You can see all their matches here: Dkokovic vs Murray Head to Head
The ages of tennis are defined by their great rivalries. Ask someone about the sport in the 90s, and they’ll probably talk about Sampras-Agassi or Graf-Seles; try the 2000s, and you’ll hear of Federer-Nadal and the Williams sisters. These conflicts produced not only the highest quality tennis, but also the most memorable on-court drama of their times.
The most significant contest right now in men’s tennis is between Andy Murray and Novak Djokovic. They’ve played seven times in 2012, most notably at the US Open final, and many pundits predict they will dominate for at least the next two or three years. But just how special is their rivalry? How does it compare to Federer-Nadal or the legendary Borg-McEnroe?
Let’s look at what defines a great rivalry, and see how Murray-Djokovic matches up against some of the best.
For a rivalry to be great, it has to matter. How many times do they play? Do they meet in big finals? Over how many years?
Best Example: Navratilova-Evert. These two met 80 times between 1973 and 1988. An astonishing 22 of these matches were in the majors, 14 of them finals. We just won’t see those numbers again.
Murray-Djokovic Grade: B (so far). They’ve played 17 matches, twice in the majors, but are likely to meet many more times.
Inevitability is the enemy of entertainment.
Worst Example: Federer-Roddick. If Andy had been able to win just a few more of their matches, it would have raised this otherwise brilliant rivalry to the heavens. As it was, it was just too predictably one-sided.
Murray-Djokovic Grade: A. If this year is anything to go by, it’s almost impossible to pick between them. This could be one of the most evenly matched rivalries in history.
Tennis is a sport with immense variety of style. The most appealing matches tend to have players with very different tactics, techniques, strengths and weaknesses.
Best Example: Sampras-Agassi. One was a free-swinging natural athlete, a powerful all-courter with an immense serve; the other was a highly conditioned baseliner with the cleanest returns in the game. A match made in heaven.
Murray-Djokovic Grade: C. Sorry, but they play the same way. Murray has a slightly faster serve and a greater love of variety; Djokovic is quicker to run around his forehand and hits with more topspin. Otherwise, they might as well be playing their own clones.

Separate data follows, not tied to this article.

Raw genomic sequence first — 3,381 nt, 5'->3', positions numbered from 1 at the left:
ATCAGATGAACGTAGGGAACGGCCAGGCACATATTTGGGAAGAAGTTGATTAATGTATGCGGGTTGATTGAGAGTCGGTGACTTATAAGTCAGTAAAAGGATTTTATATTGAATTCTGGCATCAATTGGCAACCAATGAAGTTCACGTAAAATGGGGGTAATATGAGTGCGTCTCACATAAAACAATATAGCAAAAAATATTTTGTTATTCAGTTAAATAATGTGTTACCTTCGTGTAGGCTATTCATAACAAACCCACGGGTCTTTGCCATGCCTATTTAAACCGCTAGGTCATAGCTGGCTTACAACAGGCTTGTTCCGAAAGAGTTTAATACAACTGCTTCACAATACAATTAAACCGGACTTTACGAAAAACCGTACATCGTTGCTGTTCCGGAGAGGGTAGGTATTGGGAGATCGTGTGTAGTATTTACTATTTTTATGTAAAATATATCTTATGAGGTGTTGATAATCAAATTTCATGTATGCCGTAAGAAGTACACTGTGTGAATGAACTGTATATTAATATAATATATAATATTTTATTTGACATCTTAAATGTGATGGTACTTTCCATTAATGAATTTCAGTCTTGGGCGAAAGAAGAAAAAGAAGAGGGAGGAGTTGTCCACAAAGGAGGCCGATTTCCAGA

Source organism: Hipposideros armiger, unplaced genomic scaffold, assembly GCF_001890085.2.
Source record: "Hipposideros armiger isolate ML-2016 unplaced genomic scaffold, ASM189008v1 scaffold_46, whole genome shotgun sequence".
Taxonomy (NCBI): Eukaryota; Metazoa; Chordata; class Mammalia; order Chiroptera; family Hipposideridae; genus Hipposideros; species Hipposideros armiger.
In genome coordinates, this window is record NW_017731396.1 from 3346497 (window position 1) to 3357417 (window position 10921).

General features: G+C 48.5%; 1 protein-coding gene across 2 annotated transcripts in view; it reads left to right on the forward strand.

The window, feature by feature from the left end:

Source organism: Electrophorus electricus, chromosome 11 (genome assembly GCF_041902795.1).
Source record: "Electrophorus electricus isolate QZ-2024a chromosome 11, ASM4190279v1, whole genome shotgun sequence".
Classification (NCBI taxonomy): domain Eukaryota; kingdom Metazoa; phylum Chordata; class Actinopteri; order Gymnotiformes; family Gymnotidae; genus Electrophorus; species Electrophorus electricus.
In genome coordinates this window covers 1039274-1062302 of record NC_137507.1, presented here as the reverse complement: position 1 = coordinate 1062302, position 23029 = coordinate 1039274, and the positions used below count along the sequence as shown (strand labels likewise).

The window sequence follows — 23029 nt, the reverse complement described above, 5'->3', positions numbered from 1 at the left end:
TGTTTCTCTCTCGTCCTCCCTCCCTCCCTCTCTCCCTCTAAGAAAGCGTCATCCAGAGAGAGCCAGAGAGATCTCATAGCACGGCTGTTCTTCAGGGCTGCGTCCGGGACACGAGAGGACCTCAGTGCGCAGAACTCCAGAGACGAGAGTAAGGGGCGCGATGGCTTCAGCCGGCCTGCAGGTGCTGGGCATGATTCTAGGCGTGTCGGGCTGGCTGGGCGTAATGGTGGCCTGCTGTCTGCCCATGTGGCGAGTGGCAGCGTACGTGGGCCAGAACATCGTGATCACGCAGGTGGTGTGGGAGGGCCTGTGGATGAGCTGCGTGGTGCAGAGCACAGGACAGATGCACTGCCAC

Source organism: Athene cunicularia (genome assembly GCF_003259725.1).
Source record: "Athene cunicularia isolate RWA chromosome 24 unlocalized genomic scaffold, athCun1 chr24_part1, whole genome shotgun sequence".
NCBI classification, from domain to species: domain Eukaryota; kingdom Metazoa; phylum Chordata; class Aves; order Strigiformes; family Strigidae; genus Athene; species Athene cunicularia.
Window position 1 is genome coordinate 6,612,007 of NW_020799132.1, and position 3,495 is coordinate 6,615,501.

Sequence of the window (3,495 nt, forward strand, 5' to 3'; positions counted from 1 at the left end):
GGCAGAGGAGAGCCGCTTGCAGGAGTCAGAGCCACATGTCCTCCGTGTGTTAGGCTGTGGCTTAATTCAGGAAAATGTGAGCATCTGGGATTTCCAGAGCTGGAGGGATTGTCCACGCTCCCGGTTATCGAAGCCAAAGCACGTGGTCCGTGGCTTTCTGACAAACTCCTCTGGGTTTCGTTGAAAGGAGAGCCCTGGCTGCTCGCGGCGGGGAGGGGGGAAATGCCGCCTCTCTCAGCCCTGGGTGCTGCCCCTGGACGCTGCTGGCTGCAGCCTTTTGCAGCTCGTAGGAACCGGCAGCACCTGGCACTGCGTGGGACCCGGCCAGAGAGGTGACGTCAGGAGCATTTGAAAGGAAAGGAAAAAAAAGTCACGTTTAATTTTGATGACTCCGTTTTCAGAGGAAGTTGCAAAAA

No one wants to see boring players, even if they’re playing exciting tennis. Spectators want character and energy. They want chalk and cheese, preferably with a side of sheer mutual loathing.
Best Example: Borg-McEnroe. Charisma vs enigma, fire vs ice. They may not have hated each other, but the contrast between their temperaments captured the popular imagination like nothing else.
Murray-Djokovic Grade: B. Djokovic is passionate, driven and good-humoured; Murray is angrier, a tortured, at times ranting, perfectionist. Off court, they’ve been friends for years, though apparently their repeated duels are starting to strain the relationship.
Do they bring out the best in each other? Are their matches flat and error-strewn, or sharp and stunning?
Best Example: Federer-Nadal. These two provided some of the finest contests in history, bringing astonishing tennis to the court. Only rarely have their encounters been completely one-sided, and they’ve never played a poor match.
Murray-Djokovic Grade: A. Most of their recent battles have been of the highest quality. They each pitch devastating offence against smothering defence, and transition between the two better than anyone.
Overall Grade: B+
This is a pretty solid report, and there is much to suggest that Murray-Djokovic will turn into one of the great rivalries of the Open Era.
These two were born only a week apart, and have entered their peaks within a year of each other. They are among the most improved players in history, having had to struggle for years to find a way past superior opponents. Now those opponents are likely nearing the end of their careers, and no one younger looks to challenge for the very top any time soon. It would be reasonable to expect the Serb and the Scot to be the dominant players on tour for several years to come, and to push each other to even greater heights in the quest for a winning edge.
Murray-Djokovic may never capture the imagination in the way of Federer-Nadal or Borg-McEnroe, even if they go on to play 20 or 30 more matches. What they may well do, however, is provide some of the best contests we’ll ever see on a tennis court. Either way, we’d better get used to watching them play, because they’re both likely to stick around at the top of the game for some time to come.